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Nobody has a solo gig in this business. It takes a city to do this. ●
- – Kenny Rogers on making it big in Music City.
I’m still the same person that I was in middle school when I didn’t get invited to stuff. You just don’t want to go too ahead of yourself and think, ‘Huh. I really killed that. Man, those people – they’re so lucky to be here to see me.’ I was so lucky to be onstage in front of that many people. That’s the truth of it. ●
- – Taylor Swift on keeping her success in perspective.
I’ve never been a disciplined songwriter. I’ve known a lot of people that I respected who were, but I could never write that way. [...] I know Tom T. Hall, who is a great songwriter, used to make himself write every day. I don’t know if he still does that or not, but I couldn’t do that. If I had operated like that I probably would have written a lot more songs. But I kind of like the way I did it. My own way. ●
- – Kris Kristofferson on taking songs as they come.
I felt like, when we were writing this song, it wasn’t necessarily up to the media. I don’t really trust [Hollywood] or talk radio or anything like that anymore. I think it’s music’s turn to have the conversation. ●
- – Brad Paisley on addressing racism in a certain LL Cool J collaboration you might have heard a thing or two about this past week.
You have different stages in your career where you have different things to prove. And early on, like most people who move to Nashville, I wanted to prove that I belonged here, that I belonged in this format, that I had a love for it. And I was trying to sort of ‘out-traditional’ other people in some ways, like, ‘No, I can be more traditional than you.’ ●
- – Brad Paisley on the Super Country First Album or Two® phenomenon. I’m guessing this means we won’t be getting anything as cool as Who Needs Pictures or Part II from him soon…
I like listening to it on vinyl because of the natural warmth and the feel of the needle on the record (it sounds different every time). But with digital, you actually hear more. You hear the breath before the lyric, the crisp attack of each and every note, and there’s a broader range of sound. I can respect that and like hearing the clean sound of a CD sometimes, but if I sit down and want to listen to music at home, I don’t want that range. I like the way vinyl packages the sound in such a buttery way. ●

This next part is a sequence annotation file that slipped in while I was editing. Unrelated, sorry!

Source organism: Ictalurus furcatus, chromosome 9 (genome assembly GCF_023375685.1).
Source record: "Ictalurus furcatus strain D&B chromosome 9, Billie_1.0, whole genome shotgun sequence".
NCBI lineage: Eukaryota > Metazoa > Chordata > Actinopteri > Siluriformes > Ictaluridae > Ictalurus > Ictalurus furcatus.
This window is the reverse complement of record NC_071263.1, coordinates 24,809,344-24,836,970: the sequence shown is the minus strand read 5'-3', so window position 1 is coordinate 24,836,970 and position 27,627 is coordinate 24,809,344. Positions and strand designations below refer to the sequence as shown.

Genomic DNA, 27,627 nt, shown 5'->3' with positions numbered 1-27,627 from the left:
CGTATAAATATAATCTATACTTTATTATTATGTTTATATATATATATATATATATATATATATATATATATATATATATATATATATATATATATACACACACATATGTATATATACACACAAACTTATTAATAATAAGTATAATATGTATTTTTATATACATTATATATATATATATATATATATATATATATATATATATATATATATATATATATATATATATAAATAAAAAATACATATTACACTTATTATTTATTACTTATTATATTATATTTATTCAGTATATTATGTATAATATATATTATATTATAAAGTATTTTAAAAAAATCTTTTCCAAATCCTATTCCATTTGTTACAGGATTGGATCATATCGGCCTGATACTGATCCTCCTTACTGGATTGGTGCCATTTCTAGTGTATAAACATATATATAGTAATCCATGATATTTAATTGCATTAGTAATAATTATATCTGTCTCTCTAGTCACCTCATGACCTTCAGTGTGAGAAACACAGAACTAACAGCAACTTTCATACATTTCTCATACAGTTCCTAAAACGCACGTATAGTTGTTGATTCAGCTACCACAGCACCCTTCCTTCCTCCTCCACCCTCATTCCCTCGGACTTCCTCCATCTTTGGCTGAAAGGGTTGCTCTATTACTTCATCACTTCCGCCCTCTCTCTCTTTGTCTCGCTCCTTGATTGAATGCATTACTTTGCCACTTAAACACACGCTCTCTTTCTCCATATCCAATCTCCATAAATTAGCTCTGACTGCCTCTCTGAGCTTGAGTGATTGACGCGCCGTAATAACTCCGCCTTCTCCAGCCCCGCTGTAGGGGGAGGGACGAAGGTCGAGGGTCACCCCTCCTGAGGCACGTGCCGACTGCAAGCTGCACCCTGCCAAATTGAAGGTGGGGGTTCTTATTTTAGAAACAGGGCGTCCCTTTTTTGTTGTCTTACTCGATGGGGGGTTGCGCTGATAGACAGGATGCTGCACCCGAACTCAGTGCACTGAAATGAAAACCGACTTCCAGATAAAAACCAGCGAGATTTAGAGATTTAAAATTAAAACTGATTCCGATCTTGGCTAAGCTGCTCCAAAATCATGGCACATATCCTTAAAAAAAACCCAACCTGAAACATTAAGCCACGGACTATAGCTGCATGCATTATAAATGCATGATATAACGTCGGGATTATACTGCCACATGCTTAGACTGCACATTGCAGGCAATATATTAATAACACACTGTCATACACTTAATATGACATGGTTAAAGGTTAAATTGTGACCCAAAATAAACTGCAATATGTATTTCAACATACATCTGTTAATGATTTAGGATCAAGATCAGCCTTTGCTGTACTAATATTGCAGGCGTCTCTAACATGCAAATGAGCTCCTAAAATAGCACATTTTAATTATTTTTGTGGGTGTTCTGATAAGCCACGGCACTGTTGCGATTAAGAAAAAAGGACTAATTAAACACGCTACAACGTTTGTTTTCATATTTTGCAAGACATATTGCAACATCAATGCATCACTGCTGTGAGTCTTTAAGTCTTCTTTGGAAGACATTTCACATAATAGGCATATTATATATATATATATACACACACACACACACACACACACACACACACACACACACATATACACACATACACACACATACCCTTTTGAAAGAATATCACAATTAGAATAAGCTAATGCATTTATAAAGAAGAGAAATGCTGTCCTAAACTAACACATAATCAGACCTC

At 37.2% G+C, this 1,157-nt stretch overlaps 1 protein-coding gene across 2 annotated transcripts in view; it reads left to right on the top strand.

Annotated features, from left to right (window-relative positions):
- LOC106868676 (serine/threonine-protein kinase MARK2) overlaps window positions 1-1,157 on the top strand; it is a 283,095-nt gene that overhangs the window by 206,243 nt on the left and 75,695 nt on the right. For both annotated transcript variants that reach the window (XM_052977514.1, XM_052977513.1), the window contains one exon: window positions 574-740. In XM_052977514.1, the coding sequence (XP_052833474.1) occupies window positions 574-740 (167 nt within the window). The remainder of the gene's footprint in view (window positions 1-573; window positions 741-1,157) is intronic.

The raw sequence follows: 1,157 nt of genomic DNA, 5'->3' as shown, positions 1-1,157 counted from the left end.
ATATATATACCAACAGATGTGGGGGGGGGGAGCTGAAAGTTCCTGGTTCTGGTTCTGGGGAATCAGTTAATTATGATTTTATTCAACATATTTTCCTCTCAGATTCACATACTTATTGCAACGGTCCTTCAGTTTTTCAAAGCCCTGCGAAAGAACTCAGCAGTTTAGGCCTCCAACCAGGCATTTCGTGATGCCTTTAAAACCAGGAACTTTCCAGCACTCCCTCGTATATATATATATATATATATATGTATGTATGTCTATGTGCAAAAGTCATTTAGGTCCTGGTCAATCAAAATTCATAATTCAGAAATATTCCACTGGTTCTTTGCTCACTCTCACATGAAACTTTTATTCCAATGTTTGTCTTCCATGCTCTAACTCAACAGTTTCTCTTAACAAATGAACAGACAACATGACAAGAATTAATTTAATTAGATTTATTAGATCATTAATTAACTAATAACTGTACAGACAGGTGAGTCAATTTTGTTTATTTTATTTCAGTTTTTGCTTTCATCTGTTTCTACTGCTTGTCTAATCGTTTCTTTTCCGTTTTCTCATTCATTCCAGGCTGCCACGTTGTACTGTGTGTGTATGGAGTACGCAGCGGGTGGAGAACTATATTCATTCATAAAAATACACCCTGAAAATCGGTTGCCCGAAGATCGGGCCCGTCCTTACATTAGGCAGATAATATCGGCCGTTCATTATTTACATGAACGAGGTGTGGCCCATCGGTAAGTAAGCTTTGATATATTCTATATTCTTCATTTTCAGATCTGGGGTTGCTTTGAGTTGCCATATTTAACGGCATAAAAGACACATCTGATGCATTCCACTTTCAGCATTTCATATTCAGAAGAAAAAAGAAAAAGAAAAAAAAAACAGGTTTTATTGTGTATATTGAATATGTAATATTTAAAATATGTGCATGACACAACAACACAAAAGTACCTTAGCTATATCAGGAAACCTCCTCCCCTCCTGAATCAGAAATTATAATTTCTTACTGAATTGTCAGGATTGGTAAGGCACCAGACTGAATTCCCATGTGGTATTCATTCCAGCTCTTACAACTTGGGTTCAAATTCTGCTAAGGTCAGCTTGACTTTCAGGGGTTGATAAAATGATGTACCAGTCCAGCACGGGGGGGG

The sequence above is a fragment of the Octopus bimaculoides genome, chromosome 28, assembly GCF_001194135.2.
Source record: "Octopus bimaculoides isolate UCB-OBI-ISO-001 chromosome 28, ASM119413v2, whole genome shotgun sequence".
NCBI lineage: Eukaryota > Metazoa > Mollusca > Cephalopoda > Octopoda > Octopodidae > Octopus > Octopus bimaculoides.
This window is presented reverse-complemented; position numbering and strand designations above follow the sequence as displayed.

- – Trent Wagler (of The Steel Wheels) compares and contrasts vinyl sound and CD sound.
So, you know when I was having my lunch alone yesterday at Olive Garden? ●
- – Ladies and gentlemen: Taste of Country’s Jeremy Robinson!
It was pretty pop sounding when we first demoed it. Hunter then took it and did his own little version that really changed people’s minds about the song, that it could work for his project. ●
- – Co-writer Andrew Dorff says “Somebody’s Heartbreak” started as a pop song before Hunter Hayes went and made it all countrified. Hmm…
Justin Bieber wrote an entry into a guestbook at the Anne Frank House museum in Amsterdam, saying he hoped the Jewish teenager who died in a Nazi concentration camp “would have been a Belieber”—or fan of his—if history were different. ●
- – Yikes. Thoughtful of Justin Bieber to take some of the heat off Paisley, anyway.
I think country music is soulful music. I don’t think you can listen to country music without hearing the soul of the people. It’s about people, the lives of soulful people. It’s music that’s very similar to the old soul music. Country is about real people, happiness and sadness both. ●
- – Bobbie Nelson (sister to Willie) on country music.
I feel like the majority of country songs are like, ‘Back roads and tailgates and mason jars!’ The economy’s a piece of s–t, people are having rough times, and I get tired of the same old ‘Everything’s perfect in small-town U.S.A.’ mentality. I think people want to relate to real stuff, even if it could be a little bit pointed. ●
- – Kacey Musgraves.
And when I record, that’s what I look for. I don’t look for a fluffy song, as Harlan Howard calls ‘em. I look for something that’s got meat in it, that’s got emotion. In my show, I like to drain every emotion out of my audience. I like to entertain ‘em, make ‘em feel at ease, and I want to make ‘em cry. Then I want to make ‘em laugh, and then I want to make ‘em feel that they’re glad to be there, and then I want to leave ‘em drained. That’s my ultimate goal–just to leave ‘em drained, settin’ there thinkin’, ‘Whew, I don’t know if I can get out of this chair.’ That’s what I wanna do. That’s what we’re working towards.
- – Reba McEntire to Alanna Nash in 1985. From the beefy Nash interview compilation Behind Closed Doors: Talking With the Legends of Country Music, which makes mighty fine nightstand reading.